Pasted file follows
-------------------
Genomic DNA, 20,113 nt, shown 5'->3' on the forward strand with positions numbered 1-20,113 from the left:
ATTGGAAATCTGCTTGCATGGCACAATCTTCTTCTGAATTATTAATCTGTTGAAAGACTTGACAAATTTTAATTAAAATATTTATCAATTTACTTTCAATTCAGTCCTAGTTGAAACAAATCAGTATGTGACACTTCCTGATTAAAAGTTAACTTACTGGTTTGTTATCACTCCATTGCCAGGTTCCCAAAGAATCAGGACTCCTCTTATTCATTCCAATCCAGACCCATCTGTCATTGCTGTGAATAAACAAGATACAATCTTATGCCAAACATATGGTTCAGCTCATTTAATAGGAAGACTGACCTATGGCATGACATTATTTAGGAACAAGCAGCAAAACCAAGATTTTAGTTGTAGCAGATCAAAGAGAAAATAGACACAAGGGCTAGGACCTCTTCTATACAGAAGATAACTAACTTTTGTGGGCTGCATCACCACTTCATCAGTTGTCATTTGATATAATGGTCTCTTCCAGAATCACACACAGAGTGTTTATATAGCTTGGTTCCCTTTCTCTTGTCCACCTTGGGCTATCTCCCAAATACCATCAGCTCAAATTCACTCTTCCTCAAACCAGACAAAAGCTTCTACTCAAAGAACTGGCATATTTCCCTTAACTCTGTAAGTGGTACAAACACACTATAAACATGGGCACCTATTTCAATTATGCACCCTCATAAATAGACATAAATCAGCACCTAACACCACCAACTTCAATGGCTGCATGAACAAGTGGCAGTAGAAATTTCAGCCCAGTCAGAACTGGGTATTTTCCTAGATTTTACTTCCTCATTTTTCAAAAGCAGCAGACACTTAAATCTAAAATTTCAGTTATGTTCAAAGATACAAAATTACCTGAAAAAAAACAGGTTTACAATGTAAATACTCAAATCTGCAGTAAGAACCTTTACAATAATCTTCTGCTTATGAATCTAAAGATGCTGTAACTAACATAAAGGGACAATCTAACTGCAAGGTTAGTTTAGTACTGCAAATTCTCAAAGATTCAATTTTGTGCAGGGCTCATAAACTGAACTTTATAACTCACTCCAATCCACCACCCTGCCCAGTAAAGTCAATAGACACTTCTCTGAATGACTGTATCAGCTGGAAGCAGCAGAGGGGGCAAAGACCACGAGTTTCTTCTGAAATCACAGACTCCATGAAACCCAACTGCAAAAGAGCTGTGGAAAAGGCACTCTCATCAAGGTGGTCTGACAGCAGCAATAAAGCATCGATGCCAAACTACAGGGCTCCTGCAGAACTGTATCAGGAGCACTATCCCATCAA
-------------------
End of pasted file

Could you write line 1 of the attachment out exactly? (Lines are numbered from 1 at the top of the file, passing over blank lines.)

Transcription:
Genomic DNA, 20,113 nt, shown 5'->3' on the forward strand with positions numbered 1-20,113 from the left: